6 Things You Shouldn't Do With Nonstick Pans
Have you ever tried to fry an egg in a pan that wasn’t nonstick? Let me just tell you—it’s not easy.
It’s not always the best pan for the job (say, if you’re searing a steak), but nonstick cookware—which is to say pans or pots coated in either Teflon, or sometimes ceramic—is so essential to the home cook because it makes cooking undeniably easier—and prevents food from getting ruined when they stick to the bottom of your pan.
However, because of the miraculous nonstick surface, these pans generally can’t be treated like the other cookware in your cabinets. In order to get your money’s worth and ensure the longevity of your pans, you’ve got to be conscious of what the nonstick no-goes are.
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Here are 6 common ways home cooks mishandle their nonstick pans, along with tips on how to avoid ruining your own.
Using sharp or metal utensils
Protecting the nonstick surface of your cookware should always be top priority. Avoid bringing knives, metal cooking utensils, or any other sharp-edged objects into contact with the nonstick surface of your pans. These tools can easily scratch and damage the nonstick coating—and as a result, impact the cookware’s ability to remain, well, non-sticky. It’s best to stick to using wooden, bamboo, or plastic utensils when cooking in/serving from nonstick pans, as these are unlikely to scratch the coating. After all, flecks of Teflon aren’t the most appetizing seasoning.
Using nonstick spray
Intuitively, you would assume that nonstick cooking spray and nonstick cookware pair perfectly with each other. Unfortunately, nonstick cooking sprays are more damaging than they are helpful. Aerosol nonstick cooking sprays create a sticky film on the surface of your pan that is difficult to remove over time. This continual build up creates a barrier between your food and the nonstick surface, preventing your cookware from actually being nonstick. The film is typically found on the sides of the pan where the cooking spray was not absorbed by the food or where the heat never reached a hot enough temperature to break down the spray. With that said, you’re best bet is to skip the spray and use cooking oil instead—it won’t take much.
Using harsh cleaning products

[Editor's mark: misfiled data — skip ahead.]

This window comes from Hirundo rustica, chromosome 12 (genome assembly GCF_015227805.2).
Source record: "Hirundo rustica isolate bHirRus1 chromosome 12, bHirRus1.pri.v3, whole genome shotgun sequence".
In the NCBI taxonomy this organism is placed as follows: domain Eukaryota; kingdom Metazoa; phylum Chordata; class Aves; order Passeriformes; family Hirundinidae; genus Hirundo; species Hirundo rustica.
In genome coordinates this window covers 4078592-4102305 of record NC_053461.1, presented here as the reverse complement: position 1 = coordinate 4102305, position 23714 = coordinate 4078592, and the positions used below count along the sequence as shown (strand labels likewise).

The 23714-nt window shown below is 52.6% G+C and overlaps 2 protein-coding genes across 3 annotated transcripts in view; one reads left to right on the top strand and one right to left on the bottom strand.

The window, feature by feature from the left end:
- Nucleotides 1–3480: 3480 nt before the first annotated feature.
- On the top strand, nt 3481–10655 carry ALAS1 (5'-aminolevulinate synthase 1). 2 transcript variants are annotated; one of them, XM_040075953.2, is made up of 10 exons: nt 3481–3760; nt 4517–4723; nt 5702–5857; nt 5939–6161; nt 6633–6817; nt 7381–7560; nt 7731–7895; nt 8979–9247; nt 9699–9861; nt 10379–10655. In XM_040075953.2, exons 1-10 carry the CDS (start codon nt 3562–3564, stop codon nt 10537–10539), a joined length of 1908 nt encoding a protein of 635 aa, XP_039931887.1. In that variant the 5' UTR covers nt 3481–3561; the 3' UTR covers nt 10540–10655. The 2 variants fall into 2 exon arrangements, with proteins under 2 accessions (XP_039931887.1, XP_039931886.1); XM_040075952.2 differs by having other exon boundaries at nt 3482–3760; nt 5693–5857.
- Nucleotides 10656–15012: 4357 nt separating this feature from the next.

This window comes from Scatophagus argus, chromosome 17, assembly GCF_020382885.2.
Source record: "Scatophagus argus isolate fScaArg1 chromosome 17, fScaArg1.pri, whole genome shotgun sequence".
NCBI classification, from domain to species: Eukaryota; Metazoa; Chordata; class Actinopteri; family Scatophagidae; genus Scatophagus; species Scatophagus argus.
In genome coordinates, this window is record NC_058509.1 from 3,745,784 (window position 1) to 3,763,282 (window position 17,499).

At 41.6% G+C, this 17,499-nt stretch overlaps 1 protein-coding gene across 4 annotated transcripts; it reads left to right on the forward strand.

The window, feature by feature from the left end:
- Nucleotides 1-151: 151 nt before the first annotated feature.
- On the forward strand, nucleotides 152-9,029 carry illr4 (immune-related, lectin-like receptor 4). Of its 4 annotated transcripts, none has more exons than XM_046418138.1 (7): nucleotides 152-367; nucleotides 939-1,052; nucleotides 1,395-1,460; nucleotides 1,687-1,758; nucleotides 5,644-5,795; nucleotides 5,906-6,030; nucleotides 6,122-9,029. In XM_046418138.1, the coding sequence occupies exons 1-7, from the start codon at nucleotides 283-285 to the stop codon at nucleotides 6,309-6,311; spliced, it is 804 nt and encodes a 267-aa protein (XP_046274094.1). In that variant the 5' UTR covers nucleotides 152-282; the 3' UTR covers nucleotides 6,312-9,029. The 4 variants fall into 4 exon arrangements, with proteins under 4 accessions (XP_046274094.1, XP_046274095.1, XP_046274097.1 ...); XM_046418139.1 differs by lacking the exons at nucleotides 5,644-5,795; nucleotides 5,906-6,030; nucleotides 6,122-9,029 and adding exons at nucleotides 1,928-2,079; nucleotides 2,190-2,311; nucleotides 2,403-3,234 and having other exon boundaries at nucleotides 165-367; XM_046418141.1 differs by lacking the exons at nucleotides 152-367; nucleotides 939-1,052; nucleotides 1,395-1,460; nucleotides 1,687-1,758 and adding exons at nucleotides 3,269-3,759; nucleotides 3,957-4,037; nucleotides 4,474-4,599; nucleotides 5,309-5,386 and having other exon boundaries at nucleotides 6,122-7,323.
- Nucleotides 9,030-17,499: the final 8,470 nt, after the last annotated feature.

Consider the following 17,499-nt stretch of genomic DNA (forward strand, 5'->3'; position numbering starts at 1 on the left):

Under no circumstances should you ever use a steel wool or a very abrasive cleaning pad/brush on your nonstick cookware. Steel wool is literally tiny fragments of steel filaments that is used to scrub hard stuck-on grime; however, even if you think you’re nonstick pan needs a little extra elbow grease, between the chemicals in the cleaning solution and the steel, you are headed for disaster. Instead, try using a soft plastic bristle cleaning brush along with kosher salt to exfoliate the pan’s surface and release tough cooked-on food particles. When you are using a sponge, only use the soft side because the rougher side tends can leave unwanted scratches on your surface. I should mention, I’m only referencing hand-wash methods here because getting the most out of your nonstick pans means avoiding the dishwasher. While there are plenty of nonstick pans that are labeled dishwasher safe, continued contact with harsh cleaning detergent combined with the high heat will generally shorten the lifespan of your pan.
Cooking at high temperatures
Jacking up the heat under your nonstick speeds up the normal wear and tear process of your cookware. High heats can damage the nonstick surface, therefore, it’s a good idea to generally use low to medium heats when cooking with a nonstick pan. Also, you don’t want to pull your hot pan from the stove and immediately run it under cold water. We all love that hot sizzling sound the pan makes as soon as the water hits it, but the shock in temperature can lead to warping the shape of your pan (especially if you have a cheaper product).
When you take a peek inside many people’s cabinets, you are sure to find pots and pan stacked haphazardly on top of one another. This habit is a catastrophe in the works when it comes to storing your nonstick cookware. Other pans’ bottoms can damage the interior surface of your nonstick cookware when stacked on top. A simple solution to this is to layer a paper towel into the bottom of each pan to shield the interior surface.
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Saving food in your cookware
We all have that moment occasionally… after a night of cooking, you want to just leave the leftover food in the pan and throw the whole thing into the refrigerator so you can go straight to bed. Sadly, this is a no-go with nonstick pans; they’re seriously not meant to store food in. Doing so can change the flavor of your food (imparting an off-putting metallic flavor) and also contributes to the gradual breakdown of the surface of your pan. It may feel agonizing, but it’s always going to be worth taking that extra step to remove your food and store it in Tupperware before turning in for the night.